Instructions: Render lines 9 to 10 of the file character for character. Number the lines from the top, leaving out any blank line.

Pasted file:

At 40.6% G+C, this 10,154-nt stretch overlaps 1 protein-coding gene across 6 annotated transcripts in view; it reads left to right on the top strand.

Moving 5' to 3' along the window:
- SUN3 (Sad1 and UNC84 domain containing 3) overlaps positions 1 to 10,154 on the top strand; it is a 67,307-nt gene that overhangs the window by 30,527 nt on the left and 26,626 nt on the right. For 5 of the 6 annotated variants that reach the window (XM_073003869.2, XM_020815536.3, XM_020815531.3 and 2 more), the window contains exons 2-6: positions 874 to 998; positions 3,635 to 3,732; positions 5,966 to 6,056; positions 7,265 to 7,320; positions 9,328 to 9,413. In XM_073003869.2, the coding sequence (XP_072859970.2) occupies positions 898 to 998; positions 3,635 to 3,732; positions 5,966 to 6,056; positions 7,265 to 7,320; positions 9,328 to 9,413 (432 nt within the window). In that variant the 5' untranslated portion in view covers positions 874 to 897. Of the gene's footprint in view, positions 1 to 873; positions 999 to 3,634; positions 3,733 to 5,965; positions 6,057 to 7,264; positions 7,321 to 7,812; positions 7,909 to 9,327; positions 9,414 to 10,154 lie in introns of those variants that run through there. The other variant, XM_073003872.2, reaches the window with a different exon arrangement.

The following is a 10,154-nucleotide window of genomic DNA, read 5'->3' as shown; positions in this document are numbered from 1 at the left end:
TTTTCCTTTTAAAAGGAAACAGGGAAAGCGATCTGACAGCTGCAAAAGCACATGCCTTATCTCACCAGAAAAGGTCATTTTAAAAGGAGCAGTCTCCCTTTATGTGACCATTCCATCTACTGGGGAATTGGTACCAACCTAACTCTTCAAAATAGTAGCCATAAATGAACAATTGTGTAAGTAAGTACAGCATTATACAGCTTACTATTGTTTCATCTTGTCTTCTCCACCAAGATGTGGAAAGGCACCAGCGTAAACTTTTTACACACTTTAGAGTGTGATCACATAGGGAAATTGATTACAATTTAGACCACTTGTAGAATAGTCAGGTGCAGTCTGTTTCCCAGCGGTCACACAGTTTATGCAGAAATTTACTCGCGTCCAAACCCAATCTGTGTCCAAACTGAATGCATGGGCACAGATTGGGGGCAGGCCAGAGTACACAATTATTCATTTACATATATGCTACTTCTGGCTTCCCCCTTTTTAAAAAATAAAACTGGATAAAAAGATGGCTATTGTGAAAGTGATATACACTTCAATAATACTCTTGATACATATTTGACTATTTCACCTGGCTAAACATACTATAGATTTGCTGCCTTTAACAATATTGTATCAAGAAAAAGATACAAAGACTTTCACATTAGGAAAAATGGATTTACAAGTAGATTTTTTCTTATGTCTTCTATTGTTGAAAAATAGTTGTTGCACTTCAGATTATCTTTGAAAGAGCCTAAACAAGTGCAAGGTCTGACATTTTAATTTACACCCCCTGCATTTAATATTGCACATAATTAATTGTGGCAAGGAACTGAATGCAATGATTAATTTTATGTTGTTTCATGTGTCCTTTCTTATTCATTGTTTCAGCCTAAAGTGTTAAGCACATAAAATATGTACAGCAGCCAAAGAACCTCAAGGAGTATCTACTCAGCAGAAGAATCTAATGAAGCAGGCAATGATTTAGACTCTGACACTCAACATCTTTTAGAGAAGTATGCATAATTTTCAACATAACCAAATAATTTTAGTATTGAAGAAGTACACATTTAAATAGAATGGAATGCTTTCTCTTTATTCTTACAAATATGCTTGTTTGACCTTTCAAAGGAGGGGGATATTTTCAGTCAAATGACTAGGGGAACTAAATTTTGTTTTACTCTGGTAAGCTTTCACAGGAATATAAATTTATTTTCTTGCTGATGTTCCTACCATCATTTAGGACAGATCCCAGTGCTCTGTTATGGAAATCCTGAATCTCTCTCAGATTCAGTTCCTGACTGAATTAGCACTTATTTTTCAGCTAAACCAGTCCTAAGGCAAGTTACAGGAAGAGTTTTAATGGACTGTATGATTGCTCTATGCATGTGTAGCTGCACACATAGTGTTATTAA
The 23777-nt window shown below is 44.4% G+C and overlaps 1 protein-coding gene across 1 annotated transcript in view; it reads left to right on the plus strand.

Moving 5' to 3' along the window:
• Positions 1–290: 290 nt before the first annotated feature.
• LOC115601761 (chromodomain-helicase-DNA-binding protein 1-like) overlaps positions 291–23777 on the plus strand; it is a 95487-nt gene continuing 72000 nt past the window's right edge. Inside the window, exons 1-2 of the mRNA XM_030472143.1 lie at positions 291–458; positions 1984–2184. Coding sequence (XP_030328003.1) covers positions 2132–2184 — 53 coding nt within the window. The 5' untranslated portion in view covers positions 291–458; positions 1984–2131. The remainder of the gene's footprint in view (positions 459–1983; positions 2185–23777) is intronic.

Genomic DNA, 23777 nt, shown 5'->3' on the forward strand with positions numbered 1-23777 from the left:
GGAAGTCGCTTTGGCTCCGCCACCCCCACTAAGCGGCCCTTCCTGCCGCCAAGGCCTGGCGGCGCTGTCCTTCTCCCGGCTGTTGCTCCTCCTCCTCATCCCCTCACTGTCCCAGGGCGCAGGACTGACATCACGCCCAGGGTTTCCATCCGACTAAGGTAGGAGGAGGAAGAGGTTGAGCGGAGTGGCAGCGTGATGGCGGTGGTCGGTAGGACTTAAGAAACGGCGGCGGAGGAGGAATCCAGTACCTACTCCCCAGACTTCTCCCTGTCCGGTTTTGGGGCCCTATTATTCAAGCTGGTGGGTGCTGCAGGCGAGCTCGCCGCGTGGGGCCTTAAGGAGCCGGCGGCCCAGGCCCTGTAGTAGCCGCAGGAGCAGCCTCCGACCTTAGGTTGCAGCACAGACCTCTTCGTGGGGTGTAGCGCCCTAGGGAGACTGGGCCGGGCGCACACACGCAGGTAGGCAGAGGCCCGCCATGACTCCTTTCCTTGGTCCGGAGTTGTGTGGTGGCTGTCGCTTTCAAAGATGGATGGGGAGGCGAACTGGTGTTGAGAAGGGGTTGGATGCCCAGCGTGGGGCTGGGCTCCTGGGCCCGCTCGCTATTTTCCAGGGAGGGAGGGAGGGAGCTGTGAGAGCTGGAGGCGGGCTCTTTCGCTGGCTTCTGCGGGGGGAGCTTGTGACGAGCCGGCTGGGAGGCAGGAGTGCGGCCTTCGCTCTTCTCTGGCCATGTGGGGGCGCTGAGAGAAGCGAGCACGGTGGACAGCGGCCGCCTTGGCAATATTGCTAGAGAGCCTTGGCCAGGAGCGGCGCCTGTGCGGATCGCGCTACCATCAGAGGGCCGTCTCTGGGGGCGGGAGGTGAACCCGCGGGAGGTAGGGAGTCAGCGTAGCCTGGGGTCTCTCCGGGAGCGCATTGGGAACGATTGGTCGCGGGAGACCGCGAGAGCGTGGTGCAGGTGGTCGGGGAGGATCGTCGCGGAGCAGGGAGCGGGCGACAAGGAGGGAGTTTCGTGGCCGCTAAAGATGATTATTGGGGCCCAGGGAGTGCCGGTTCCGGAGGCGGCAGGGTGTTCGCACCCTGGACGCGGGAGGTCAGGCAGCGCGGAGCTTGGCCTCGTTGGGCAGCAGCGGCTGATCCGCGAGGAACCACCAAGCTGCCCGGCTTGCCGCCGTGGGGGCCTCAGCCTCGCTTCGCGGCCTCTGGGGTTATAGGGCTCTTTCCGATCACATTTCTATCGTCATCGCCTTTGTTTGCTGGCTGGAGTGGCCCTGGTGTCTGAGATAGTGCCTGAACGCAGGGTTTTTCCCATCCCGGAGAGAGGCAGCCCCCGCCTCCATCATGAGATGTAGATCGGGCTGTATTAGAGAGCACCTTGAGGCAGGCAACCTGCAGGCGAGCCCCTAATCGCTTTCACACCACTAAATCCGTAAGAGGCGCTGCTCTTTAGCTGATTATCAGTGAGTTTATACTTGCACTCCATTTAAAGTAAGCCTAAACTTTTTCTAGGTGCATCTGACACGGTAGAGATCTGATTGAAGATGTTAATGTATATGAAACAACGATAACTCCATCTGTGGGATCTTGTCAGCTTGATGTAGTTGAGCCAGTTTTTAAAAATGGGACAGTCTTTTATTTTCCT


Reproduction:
• LOC115601761 (chromodomain-helicase-DNA-binding protein 1-like) overlaps positions 291–23777 on the plus strand; it is a 95487-nt gene continuing 72000 nt past the window's right edge. Inside the window, exons 1-2 of the mRNA XM_030472143.1 lie at positions 291–458; positions 1984–2184. Coding sequence (XP_030328003.1) covers positions 2132–2184 — 53 coding nt within the window. The 5' untranslated portion in view covers positions 291–458; positions 1984–2131. The remainder of the gene's footprint in view (positions 459–1983; positions 2185–23777) is intronic.

Genomic DNA, 23777 nt, shown 5'->3' on the forward strand with positions numbered 1-23777 from the left: